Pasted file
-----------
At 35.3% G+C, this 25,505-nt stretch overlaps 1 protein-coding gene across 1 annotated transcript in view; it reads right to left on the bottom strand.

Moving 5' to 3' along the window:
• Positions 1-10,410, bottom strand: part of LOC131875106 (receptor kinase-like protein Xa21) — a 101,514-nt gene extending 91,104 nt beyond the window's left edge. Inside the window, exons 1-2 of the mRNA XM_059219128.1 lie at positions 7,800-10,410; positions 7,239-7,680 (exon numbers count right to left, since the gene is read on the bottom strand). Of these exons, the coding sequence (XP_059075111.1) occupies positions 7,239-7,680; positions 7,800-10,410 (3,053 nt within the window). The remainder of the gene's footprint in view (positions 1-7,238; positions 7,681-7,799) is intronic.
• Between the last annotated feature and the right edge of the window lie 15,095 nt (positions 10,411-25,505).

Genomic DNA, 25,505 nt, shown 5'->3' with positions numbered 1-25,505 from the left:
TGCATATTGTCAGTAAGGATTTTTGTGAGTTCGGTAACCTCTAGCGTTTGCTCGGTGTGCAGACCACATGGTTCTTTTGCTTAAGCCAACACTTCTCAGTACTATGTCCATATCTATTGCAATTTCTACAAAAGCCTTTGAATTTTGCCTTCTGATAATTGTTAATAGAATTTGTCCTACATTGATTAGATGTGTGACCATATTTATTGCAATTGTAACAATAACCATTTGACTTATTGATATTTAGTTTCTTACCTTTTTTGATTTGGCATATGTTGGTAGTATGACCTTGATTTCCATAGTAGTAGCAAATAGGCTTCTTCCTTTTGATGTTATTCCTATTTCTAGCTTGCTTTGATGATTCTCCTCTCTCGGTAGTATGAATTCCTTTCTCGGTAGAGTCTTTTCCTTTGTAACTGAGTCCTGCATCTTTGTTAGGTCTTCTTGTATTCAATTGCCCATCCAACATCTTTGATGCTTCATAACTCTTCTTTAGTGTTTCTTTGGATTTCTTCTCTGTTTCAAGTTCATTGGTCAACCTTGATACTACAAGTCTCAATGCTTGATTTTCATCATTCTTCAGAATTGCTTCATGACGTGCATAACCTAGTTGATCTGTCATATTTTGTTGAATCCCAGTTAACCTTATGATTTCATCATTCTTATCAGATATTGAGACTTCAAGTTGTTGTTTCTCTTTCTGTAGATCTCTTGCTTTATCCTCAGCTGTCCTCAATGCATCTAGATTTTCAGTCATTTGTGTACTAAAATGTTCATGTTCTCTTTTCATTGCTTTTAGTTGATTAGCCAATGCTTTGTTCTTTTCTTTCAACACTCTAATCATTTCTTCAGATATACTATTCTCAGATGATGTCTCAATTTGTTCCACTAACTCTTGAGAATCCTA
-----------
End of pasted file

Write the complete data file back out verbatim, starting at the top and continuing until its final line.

At 35.3% G+C, this 25,505-nt stretch overlaps 1 protein-coding gene across 1 annotated transcript in view; it reads right to left on the bottom strand.

Moving 5' to 3' along the window:
• Positions 1-10,410, bottom strand: part of LOC131875106 (receptor kinase-like protein Xa21) — a 101,514-nt gene extending 91,104 nt beyond the window's left edge. Inside the window, exons 1-2 of the mRNA XM_059219128.1 lie at positions 7,800-10,410; positions 7,239-7,680 (exon numbers count right to left, since the gene is read on the bottom strand). Of these exons, the coding sequence (XP_059075111.1) occupies positions 7,239-7,680; positions 7,800-10,410 (3,053 nt within the window). The remainder of the gene's footprint in view (positions 1-7,238; positions 7,681-7,799) is intronic.
• Between the last annotated feature and the right edge of the window lie 15,095 nt (positions 10,411-25,505).

Genomic DNA, 25,505 nt, shown 5'->3' with positions numbered 1-25,505 from the left:
TGCATATTGTCAGTAAGGATTTTTGTGAGTTCGGTAACCTCTAGCGTTTGCTCGGTGTGCAGACCACATGGTTCTTTTGCTTAAGCCAACACTTCTCAGTACTATGTCCATATCTATTGCAATTTCTACAAAAGCCTTTGAATTTTGCCTTCTGATAATTGTTAATAGAATTTGTCCTACATTGATTAGATGTGTGACCATATTTATTGCAATTGTAACAATAACCATTTGACTTATTGATATTTAGTTTCTTACCTTTTTTGATTTGGCATATGTTGGTAGTATGACCTTGATTTCCATAGTAGTAGCAAATAGGCTTCTTCCTTTTGATGTTATTCCTATTTCTAGCTTGCTTTGATGATTCTCCTCTCTCGGTAGTATGAATTCCTTTCTCGGTAGAGTCTTTTCCTTTGTAACTGAGTCCTGCATCTTTGTTAGGTCTTCTTGTATTCAATTGCCCATCCAACATCTTTGATGCTTCATAACTCTTCTTTAGTGTTTCTTTGGATTTCTTCTCTGTTTCAAGTTCATTGGTCAACCTTGATACTACAAGTCTCAATGCTTGATTTTCATCATTCTTCAGAATTGCTTCATGACGTGCATAACCTAGTTGATCTGTCATATTTTGTTGAATCCCAGTTAACCTTATGATTTCATCATTCTTATCAGATATTGAGACTTCAAGTTGTTGTTTCTCTTTCTGTAGATCTCTTGCTTTATCCTCAGCTGTCCTCAATGCATCTAGATTTTCAGTCATTTGTGTACTAAAATGTTCATGTTCTCTTTTCATTGCTTTTAGTTGATTAGCCAATGCTTTGTTCTTTTCTTTCAACACTCTAATCATTTCTTCAGATATACTATTCTCAGATGATGTCTCAATTTGTTCCACTAACTCTTGAGAATCCTA